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Volunteer Tutor Story

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Midway through the fall semester (2021), I observed students in my son’s friend groups at school growing concerned about difficulty in their math classes, especially as grade check times for upcoming events drew nearer.

Since I have taught all levels of high school math for over 20 years, I asked a teacher coaching morning practices at the high school for permission to tutor there during his practices, since I was there anyway, dropping off my son for his practices before going to work to teach my own classes. The teacher advised me to contact a building-level administrator for permission, which I promptly did. This administrator (who knew me as a popular math teacher from her own time in high school and college) readily agreed with the plan, remarking that it would likely be very helpful to students, but told me she needed to first check with the District office for clearance. Within a few days, I received a report that both building-level and district approval had been granted for me to offer free math tutoring before and after school to my son’s friends and fellow JROTC cadets, a mutually beneficial practice I enjoyed off and on for the next 5 months. (Sometimes parents contacted me specifically to arrange times to meet their students; other times students would simply take advantage of my presence to request help for a few minutes on a few problems.)

That same administrator commented in passing to me a few months after it began that one of the math teachers had reported that they appreciated the way I explained Trigonometry to their students, saying that I "taught Trig the same way" they did. I was especially pleased to hear how some of the Junior High students were improving in their comprehension and their grades in their classes.

"I was especially pleased to hear how some of the Junior High students were improving in their comprehension and their grades in their classes."

Six weeks into providing the occasional tutoring, I began serving as the spokesman for a group of concerned parents questioning the administration’s dishonest and illegal attempts to force out an innocent instructor. We worked our way up the designated chain of authority, with no responses at all, then finally decided to present testimony on behalf of the instructor to the school board. My previous work as a teacher and interest in researching and following the board policies positioned me as the group’s spokesperson at this school board meeting. My attempts to discover, question, and present information to the board provided a surprise occasion for the superintendent to showcase his inherent bullying tendency during the publicly broadcast meeting whose control he regularly usurped. The whole incident brought his displeasure toward me because of the perceived challenge to the total control he seeks to maintain. The community recoiled as they viewed and heard his demeanor at the meeting, contacting local officials who in turn contacted me the following week to find out details of what had happened.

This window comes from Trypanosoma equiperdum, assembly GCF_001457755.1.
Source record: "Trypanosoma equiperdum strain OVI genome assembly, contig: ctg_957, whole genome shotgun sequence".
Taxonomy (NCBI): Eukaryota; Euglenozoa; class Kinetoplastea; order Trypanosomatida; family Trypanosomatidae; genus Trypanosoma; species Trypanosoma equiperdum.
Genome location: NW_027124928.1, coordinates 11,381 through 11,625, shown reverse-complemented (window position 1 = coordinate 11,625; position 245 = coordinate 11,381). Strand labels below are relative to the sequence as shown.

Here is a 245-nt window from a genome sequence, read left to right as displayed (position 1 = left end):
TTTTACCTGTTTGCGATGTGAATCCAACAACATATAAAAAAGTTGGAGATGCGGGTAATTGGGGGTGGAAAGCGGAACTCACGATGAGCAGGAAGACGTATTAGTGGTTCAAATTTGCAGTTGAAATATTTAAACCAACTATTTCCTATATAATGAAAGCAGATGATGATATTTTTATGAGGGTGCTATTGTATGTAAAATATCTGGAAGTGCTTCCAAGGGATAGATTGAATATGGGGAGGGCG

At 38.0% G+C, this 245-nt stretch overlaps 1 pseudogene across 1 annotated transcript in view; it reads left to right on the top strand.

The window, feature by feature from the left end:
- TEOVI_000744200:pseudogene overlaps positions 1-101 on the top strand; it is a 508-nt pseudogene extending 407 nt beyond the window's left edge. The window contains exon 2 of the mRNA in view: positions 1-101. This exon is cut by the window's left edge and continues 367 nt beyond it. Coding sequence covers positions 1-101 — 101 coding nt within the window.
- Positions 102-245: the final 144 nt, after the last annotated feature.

"The whole incident brought his displeasure toward me because of the perceived challenge to the total control he seeks to maintain."

[The board subsequently contacted some of the parents who had sought to speak publicly at the board meeting and invited us to individually share information at a private unofficial meeting with a few board members and the Superintendent on the following Monday.  I was one of those, and, while there, I directly called out an explicitly legally prohibited action in which the superintendent was currently engaging, abuse of authority, along with other policy and state statute violations.  The superintendent merely responded with a condescending offer to meet with me to explain how to more correctly read board policy.  One family requested to bring their student with them to their meeting time, a senior who had captained the team which the targeted instructor coached. (That student’s invitation seemed especially promising, as the board assured him that they would do all they could to remedy the situation.) Nothing at all came of any of these private meetings with the board members.  No progress was made.  No subsequent response or update was provided.  Unbeknownst to us at the time, the instructor had been served his final notice that very morning.  The board surely knew this and was simply attempting to placate concerned students, parents, and community members without actually considering our concerns.]